Effects of urban green and countryside walks on self-esteem and affect in mid- to older-aged adults

Crust, Lee and Henderson, Hannah and Middleton, Geoff (2012) Effects of urban green and countryside walks on self-esteem and affect in mid- to older-aged adults. In: BPS Annual Conference, 18-20 April 2012, Grand Connaught Rooms London.

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Abstract

Objective:
This study aimed to evaluate the effects of low to moderate intensity walking in two different green exercise environments. Walking in open countryside was hypothesised to be more enjoyable than urban green environments with significantly larger changes in affect and self-esteem predicted in the former.
Design:
Measures of self-esteem and affect were taken immediately before and after walking to allow within and between participant analyses. Mixed model ANOVA was used to test for differences.
Methods:
Participants were 83 members of recreational walking groups (62.9 ± 9.3 years). Participants completed short walks (60-90 min.) in either urban green (e.g., urban parks, n = 49), or countryside environments (n = 34). Participants completed questionnaires to measure self-esteem and affective states before and after walking. Enjoyment of physical activity was measured post-walk.
Results:
Significant increases in positive affect and significant decreases in negative affect were found following walk completion (p <.01). No differences in affective states were found between environments. Significant increases in self-esteem were found (p <.01), with countryside walkers reporting significantly higher post-walk levels than urban green walkers (p <.05). Significantly higher levels of enjoyment (p <.05) were reported by countryside walkers. Moderate effect sizes were comparable to previous findings.
Conclusions:
Different walking environments appear to have different effects on reported self-esteem, with countryside walks found to be more beneficial. As such, walk leaders should chose walking routes with care. Findings for differences in enjoyment are important given that enjoyment is a recognised determinant of adherence.

Item Type:Conference or Workshop Item (Paper)
Additional Information:Objective: This study aimed to evaluate the effects of low to moderate intensity walking in two different green exercise environments. Walking in open countryside was hypothesised to be more enjoyable than urban green environments with significantly larger changes in affect and self-esteem predicted in the former. Design: Measures of self-esteem and affect were taken immediately before and after walking to allow within and between participant analyses. Mixed model ANOVA was used to test for differences. Methods: Participants were 83 members of recreational walking groups (62.9 ± 9.3 years). Participants completed short walks (60-90 min.) in either urban green (e.g., urban parks, n = 49), or countryside environments (n = 34). Participants completed questionnaires to measure self-esteem and affective states before and after walking. Enjoyment of physical activity was measured post-walk. Results: Significant increases in positive affect and significant decreases in negative affect were found following walk completion (p <.01). No differences in affective states were found between environments. Significant increases in self-esteem were found (p <.01), with countryside walkers reporting significantly higher post-walk levels than urban green walkers (p <.05). Significantly higher levels of enjoyment (p <.05) were reported by countryside walkers. Moderate effect sizes were comparable to previous findings. Conclusions: Different walking environments appear to have different effects on reported self-esteem, with countryside walks found to be more beneficial. As such, walk leaders should chose walking routes with care. Findings for differences in enjoyment are important given that enjoyment is a recognised determinant of adherence.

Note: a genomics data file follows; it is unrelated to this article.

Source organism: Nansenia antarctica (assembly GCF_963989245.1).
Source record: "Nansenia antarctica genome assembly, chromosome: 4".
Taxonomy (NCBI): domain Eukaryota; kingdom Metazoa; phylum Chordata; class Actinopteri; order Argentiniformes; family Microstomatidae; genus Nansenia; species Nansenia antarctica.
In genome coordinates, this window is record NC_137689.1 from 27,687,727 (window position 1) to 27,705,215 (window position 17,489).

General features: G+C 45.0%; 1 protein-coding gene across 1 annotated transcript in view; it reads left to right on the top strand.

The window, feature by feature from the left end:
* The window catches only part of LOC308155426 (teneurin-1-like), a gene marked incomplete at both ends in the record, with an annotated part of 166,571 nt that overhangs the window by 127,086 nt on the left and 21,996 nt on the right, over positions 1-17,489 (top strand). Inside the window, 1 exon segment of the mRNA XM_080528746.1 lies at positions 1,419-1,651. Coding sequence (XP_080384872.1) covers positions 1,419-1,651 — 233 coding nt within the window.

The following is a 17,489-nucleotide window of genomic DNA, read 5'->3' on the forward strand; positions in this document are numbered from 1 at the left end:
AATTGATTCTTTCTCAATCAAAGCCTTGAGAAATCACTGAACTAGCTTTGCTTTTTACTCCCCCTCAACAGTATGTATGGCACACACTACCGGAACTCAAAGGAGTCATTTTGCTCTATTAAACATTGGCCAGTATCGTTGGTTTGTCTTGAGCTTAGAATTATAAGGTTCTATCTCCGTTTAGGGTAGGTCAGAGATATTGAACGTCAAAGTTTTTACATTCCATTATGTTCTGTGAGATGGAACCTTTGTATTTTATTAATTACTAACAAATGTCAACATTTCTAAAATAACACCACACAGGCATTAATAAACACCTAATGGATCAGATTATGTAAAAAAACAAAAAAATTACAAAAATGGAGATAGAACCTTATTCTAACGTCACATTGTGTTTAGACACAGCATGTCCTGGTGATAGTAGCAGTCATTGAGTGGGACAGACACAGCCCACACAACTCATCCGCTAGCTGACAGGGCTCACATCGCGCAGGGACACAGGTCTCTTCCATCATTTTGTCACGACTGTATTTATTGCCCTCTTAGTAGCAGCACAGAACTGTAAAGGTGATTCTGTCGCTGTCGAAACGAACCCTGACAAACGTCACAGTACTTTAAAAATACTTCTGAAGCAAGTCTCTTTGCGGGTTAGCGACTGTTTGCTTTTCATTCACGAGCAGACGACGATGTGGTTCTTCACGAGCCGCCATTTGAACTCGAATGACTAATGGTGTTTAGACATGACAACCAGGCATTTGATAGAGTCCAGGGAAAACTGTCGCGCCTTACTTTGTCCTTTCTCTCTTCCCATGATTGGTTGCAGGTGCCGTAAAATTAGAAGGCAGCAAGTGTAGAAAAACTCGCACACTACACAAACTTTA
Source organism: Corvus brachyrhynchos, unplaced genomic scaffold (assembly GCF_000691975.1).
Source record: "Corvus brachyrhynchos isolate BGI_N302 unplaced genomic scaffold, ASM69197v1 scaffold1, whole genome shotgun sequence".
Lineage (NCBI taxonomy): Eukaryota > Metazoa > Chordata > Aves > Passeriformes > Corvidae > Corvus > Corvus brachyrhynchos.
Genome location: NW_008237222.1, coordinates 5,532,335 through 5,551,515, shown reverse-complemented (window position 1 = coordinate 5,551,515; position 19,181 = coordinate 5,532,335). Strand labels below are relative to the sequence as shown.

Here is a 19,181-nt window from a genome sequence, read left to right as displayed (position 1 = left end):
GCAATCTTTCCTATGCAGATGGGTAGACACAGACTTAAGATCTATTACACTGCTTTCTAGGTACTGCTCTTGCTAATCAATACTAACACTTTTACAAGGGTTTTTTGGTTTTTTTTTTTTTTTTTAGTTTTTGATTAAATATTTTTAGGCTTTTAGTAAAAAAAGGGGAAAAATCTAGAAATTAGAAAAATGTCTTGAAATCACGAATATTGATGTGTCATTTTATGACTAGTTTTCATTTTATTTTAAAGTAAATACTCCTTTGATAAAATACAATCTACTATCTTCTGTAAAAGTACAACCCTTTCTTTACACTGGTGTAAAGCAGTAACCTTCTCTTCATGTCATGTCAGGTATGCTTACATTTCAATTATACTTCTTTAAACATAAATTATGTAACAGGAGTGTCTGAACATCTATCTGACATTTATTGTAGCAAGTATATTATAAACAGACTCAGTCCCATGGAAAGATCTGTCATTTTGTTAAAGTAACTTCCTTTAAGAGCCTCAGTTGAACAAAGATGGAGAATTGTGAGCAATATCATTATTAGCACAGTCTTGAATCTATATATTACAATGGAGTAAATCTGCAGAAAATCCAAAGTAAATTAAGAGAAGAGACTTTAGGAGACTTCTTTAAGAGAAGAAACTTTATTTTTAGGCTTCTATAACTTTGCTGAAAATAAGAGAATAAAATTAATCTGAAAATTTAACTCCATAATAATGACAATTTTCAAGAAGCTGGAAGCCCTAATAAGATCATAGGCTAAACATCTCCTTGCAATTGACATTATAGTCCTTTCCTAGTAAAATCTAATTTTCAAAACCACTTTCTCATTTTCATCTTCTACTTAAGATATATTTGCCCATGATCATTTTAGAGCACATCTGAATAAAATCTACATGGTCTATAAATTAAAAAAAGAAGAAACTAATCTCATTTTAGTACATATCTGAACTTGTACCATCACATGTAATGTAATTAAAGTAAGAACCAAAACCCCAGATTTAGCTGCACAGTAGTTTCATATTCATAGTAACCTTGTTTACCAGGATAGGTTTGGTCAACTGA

Keywords:Green Exercise
Subjects:C Biological Sciences > C841 Health Psychology
Divisions:College of Social Science > School of Sport and Exercise Science
ID Code:5700
Deposited By: Lee Crust
Deposited On:25 May 2012 11:44
Last Modified:25 May 2012 11:44

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